The future of energy is clean and sustainable, and Bangladesh’s growth trajectory must align with it
It has been said time and time again that Bangladesh is among the most vulnerable countries to the effects of climate change; the ongoing floods devastating the country provide just one example.
Despite Bangladesh itself having a very minimal impact on causing climate change, we as a nation must keep up with the times and do our part in pursuing cleaner and more sustainable sources of energy for our burgeoning economy.
To that end, Bangladesh looking to rethink their strategy on investing in coal-powered power plants gives hope, and is the sort of progressive thinking that is required for the country moving forward.
The current plan for increasing Bangladesh’s energy capacity, which was drawn up in 2009, heavily focused on coal due to its cost-effectiveness. However, with coal no longer as affordable, along with its detrimental effects on the environment, there is plenty of incentive for Bangladesh to pursue cleaner options for its energy production.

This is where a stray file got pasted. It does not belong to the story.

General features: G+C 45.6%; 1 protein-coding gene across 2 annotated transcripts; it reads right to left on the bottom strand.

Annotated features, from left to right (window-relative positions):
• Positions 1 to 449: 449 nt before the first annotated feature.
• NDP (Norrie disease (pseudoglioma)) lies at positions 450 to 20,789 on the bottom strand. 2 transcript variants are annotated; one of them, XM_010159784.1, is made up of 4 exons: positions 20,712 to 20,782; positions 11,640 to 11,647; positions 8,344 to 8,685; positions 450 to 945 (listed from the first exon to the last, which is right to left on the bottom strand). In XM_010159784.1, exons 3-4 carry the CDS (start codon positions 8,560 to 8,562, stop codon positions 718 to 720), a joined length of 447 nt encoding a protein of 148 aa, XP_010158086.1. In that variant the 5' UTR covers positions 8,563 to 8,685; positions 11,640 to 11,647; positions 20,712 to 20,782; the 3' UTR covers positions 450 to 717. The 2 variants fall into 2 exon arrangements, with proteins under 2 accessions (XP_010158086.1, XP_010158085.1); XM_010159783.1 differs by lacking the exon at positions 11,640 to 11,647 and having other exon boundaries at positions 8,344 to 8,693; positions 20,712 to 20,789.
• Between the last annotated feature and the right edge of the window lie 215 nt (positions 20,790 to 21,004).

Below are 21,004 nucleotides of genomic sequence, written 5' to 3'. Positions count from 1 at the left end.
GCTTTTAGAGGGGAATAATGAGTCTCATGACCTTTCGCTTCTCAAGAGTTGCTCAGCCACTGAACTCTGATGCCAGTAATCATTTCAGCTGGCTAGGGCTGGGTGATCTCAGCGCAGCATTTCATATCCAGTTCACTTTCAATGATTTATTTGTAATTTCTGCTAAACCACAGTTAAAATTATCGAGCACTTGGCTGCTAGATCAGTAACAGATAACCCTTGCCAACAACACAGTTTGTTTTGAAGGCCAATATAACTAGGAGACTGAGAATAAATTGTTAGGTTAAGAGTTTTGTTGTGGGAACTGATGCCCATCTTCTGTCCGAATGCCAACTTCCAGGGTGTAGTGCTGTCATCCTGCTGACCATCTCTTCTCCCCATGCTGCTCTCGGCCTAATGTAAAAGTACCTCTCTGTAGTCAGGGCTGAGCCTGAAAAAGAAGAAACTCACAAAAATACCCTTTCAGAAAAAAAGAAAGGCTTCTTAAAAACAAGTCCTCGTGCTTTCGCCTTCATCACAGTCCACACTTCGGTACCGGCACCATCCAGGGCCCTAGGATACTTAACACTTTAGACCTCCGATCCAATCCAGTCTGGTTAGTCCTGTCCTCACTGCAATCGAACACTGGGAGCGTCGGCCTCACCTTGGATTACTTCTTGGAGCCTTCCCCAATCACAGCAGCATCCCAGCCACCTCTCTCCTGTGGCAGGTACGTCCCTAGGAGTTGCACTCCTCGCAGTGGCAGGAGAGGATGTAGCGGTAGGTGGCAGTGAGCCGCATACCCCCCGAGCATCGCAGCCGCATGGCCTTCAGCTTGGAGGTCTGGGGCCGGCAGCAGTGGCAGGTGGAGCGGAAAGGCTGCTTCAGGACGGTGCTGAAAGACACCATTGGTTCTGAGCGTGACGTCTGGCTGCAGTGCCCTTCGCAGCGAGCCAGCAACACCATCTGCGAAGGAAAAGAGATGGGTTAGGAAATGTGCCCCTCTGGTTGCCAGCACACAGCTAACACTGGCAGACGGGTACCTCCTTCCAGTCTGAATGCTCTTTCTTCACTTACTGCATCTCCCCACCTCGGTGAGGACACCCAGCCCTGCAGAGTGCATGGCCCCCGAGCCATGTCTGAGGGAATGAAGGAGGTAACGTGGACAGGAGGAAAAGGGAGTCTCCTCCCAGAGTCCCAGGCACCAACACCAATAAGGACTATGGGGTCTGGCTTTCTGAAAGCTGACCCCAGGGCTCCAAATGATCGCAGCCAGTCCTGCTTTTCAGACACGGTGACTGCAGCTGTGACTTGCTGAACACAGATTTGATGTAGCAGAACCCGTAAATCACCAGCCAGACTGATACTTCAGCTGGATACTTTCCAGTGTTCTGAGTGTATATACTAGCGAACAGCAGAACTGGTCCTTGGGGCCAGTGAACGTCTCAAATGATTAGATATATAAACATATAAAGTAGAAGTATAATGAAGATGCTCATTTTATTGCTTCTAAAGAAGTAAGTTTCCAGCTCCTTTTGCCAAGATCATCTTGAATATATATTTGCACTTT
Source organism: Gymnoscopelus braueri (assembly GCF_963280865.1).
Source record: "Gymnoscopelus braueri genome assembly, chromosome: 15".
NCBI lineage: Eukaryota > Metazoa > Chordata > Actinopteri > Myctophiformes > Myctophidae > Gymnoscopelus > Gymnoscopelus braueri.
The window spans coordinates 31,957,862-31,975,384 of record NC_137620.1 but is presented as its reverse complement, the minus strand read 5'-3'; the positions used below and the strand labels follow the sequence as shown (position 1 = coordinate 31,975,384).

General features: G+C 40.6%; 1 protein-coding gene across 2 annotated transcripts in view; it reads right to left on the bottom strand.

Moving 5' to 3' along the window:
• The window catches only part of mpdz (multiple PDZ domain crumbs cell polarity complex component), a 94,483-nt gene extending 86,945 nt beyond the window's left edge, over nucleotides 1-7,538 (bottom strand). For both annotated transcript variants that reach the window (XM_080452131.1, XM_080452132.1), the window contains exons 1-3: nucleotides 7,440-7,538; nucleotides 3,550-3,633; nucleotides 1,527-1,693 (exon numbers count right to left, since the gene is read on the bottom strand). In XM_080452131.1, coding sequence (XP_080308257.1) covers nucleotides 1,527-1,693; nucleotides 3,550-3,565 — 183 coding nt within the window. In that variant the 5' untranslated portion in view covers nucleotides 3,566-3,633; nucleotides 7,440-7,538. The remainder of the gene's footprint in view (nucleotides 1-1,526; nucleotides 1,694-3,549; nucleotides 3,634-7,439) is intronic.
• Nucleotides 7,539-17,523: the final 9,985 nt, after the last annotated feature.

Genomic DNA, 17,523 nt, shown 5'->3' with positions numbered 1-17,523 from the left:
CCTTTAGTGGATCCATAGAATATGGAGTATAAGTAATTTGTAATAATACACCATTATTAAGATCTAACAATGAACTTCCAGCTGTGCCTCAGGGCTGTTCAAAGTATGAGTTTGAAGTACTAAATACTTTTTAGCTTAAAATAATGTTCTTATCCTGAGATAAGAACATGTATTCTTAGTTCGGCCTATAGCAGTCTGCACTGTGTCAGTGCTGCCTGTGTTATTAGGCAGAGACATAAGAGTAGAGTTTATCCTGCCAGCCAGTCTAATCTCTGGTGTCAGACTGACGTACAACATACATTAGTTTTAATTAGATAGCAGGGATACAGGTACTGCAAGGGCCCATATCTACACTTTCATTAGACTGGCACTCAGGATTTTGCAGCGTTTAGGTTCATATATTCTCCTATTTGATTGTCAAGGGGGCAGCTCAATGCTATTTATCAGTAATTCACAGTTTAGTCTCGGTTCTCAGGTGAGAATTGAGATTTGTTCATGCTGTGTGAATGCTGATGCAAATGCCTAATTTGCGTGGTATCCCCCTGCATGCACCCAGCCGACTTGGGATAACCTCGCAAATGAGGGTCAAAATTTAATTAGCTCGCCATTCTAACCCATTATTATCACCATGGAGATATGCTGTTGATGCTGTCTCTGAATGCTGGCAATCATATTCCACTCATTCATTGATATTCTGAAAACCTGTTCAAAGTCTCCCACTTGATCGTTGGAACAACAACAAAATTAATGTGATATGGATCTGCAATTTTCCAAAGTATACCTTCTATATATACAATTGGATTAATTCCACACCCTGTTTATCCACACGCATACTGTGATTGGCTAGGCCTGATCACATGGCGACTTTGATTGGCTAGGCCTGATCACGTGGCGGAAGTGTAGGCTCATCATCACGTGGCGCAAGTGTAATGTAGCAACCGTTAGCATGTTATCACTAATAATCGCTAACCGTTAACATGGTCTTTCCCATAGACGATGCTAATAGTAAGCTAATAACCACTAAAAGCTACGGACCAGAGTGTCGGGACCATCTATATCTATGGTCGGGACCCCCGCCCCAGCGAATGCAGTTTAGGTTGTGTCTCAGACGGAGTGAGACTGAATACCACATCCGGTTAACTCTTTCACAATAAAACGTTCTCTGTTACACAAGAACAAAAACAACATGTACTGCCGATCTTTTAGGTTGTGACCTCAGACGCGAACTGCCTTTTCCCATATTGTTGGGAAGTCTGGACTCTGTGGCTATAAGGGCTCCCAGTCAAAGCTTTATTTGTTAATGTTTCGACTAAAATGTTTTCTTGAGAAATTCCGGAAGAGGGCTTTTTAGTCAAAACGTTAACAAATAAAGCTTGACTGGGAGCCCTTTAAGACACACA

Despite current plans seemingly hinging on a move to liquefied natural gas (LNG) as a cleaner and more affordable option -- which in itself is certainly a better option than coal -- Bangladesh must also commit to expanding its capacity of renewable energy, including solar, wind, and hydro.
It must be remembered that the prior commitment by the government of generating 10% of the country’s energy from renewable sources by 2020 remains a distant goal; with Bangladesh currently generating just 3%, this remains an area where Bangladesh must simply do better and not lag behind.
The future of energy is clean and sustainable, and Bangladesh’s growth trajectory must align with it.